In the words of Eminem, “Guess who’s back?”. Jokes aside, hello again watchfam! We’re back from a 4-5 month long hiatus and I hope you’ve missed us. We shifted our focus from watches to exams for a while, and now because it’s over (for now), we are back on track with the fam!
For this week’s #wristalk, we have Allen Warren. Allen here comes all the way from Toronto, Canada, or as he sometimes put it, “#the6ix” in the Great White North. Allen here, like us, started with fashion watches. There is no shame in that, we’ve all got to start from somewhere. But that all changed when we were exposed to websites like Hodinkee, Worn & Wound and Instagram profiles about watches, which gave us a window into the world of horology. Our buddy Marshall was able to reach out to him to do this episode, and we’re super excited to have him on board in this episode of #wristalk.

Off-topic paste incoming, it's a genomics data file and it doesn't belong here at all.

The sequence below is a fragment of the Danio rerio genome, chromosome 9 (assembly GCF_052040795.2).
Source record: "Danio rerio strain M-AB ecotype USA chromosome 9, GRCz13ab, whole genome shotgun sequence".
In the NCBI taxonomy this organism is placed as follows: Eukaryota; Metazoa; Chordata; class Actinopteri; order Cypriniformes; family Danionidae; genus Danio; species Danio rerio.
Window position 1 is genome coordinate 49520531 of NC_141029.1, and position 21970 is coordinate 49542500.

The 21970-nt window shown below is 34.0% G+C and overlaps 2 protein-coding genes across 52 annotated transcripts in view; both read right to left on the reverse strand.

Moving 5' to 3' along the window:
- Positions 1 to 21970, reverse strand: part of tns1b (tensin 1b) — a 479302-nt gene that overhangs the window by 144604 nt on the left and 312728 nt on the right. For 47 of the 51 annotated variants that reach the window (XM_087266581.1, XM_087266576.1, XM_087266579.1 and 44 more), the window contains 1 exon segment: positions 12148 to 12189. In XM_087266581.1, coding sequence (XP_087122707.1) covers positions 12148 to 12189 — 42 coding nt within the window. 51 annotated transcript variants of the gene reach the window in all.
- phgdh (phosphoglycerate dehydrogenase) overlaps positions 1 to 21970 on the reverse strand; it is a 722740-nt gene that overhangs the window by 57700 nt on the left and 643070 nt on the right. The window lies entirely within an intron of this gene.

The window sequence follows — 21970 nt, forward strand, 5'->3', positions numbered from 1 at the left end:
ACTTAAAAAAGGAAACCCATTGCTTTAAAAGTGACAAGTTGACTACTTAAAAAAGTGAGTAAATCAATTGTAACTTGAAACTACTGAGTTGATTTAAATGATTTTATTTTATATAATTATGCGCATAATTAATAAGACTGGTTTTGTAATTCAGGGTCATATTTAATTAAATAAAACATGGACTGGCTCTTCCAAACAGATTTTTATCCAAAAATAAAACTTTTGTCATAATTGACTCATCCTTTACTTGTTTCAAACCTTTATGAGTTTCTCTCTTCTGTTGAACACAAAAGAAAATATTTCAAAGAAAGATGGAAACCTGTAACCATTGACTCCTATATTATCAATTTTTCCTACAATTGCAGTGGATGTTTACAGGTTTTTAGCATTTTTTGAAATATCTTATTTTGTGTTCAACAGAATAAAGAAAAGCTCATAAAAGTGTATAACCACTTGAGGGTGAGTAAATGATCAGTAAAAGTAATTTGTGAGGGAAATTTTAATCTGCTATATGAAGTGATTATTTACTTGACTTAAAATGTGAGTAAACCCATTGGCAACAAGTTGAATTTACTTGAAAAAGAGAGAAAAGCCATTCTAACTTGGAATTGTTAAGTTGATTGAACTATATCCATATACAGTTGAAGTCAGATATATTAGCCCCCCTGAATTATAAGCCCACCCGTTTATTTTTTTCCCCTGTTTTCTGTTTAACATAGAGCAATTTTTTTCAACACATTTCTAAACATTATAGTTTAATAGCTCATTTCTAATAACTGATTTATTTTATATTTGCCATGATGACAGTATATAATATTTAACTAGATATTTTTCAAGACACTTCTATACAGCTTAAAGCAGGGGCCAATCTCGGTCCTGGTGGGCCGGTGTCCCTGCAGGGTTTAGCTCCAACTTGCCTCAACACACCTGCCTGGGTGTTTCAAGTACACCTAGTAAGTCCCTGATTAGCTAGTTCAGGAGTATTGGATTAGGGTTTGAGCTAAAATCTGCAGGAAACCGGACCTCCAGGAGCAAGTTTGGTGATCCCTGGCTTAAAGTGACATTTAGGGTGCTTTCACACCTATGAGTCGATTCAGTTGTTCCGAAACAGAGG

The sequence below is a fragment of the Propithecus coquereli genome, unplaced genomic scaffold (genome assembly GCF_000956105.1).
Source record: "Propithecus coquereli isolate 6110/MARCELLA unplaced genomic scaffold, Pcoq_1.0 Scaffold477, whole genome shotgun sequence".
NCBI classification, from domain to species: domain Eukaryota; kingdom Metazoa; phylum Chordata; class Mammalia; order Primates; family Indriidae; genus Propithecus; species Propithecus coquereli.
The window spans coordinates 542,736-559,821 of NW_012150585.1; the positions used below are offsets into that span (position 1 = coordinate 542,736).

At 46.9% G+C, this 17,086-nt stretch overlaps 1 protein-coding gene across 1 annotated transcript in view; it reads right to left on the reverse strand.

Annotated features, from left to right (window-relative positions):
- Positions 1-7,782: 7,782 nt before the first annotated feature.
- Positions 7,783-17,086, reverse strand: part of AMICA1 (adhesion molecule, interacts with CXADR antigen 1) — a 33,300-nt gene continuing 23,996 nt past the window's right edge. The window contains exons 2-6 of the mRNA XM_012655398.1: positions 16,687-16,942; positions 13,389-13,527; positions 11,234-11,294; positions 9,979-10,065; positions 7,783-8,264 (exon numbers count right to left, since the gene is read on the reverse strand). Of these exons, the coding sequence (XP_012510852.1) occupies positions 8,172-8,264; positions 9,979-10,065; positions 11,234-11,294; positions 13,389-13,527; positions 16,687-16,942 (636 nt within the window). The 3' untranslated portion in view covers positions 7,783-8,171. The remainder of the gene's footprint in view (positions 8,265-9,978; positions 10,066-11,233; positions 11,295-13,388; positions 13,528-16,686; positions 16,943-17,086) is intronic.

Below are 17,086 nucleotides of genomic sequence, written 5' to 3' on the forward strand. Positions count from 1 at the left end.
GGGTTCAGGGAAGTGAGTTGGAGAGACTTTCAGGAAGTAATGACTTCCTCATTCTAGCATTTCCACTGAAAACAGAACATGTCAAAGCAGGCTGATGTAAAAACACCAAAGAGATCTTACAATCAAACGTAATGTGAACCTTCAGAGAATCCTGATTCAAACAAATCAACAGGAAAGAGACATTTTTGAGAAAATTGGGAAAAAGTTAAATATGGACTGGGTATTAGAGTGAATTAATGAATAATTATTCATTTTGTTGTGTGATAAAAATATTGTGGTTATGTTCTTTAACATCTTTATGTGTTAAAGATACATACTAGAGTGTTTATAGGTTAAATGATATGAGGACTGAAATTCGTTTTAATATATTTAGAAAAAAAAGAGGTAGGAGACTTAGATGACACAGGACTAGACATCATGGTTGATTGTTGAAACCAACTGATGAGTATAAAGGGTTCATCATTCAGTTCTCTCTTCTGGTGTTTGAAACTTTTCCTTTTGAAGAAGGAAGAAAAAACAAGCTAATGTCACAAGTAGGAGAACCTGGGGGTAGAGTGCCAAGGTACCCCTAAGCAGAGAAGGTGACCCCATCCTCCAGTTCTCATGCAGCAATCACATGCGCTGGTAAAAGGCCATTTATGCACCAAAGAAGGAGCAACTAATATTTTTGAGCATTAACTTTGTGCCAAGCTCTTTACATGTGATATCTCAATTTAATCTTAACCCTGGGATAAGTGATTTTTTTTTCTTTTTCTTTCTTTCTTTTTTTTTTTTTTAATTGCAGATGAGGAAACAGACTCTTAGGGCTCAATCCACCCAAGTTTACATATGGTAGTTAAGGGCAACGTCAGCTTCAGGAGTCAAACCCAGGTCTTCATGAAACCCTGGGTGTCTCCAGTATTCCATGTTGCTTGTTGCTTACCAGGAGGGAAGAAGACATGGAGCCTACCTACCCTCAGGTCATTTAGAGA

Ladies, gents and watchfam, this is EP38 of #wristalk. Enjoy!
The aim for “Wristalk” is to reach out globally through the social networking world, which is where all of this really started ticking for me.”
–Allen Warren (@warrbear)
How it all started?
Many factors come into play when I think about how my fascination for wristwatches began. If I’m not mistaken, it was the summer prior to entering high school when I decided I needed to purchase my first watch. The watch that I obtained was the “Fossil – FS4159.” Mind you, back then I wouldn’t say that I was ignorant, but more oblivious to what the world of watches had to offer. I never knew how to appreciate the inner mechanisms that keep timepieces running. Watches for me were all about fashion. I was never surrounded by wristwatch collectors growing up, so the fashion scene is where I find a fair amount of watch enthusiasts start out, unless you’re born into a family who bleed horology.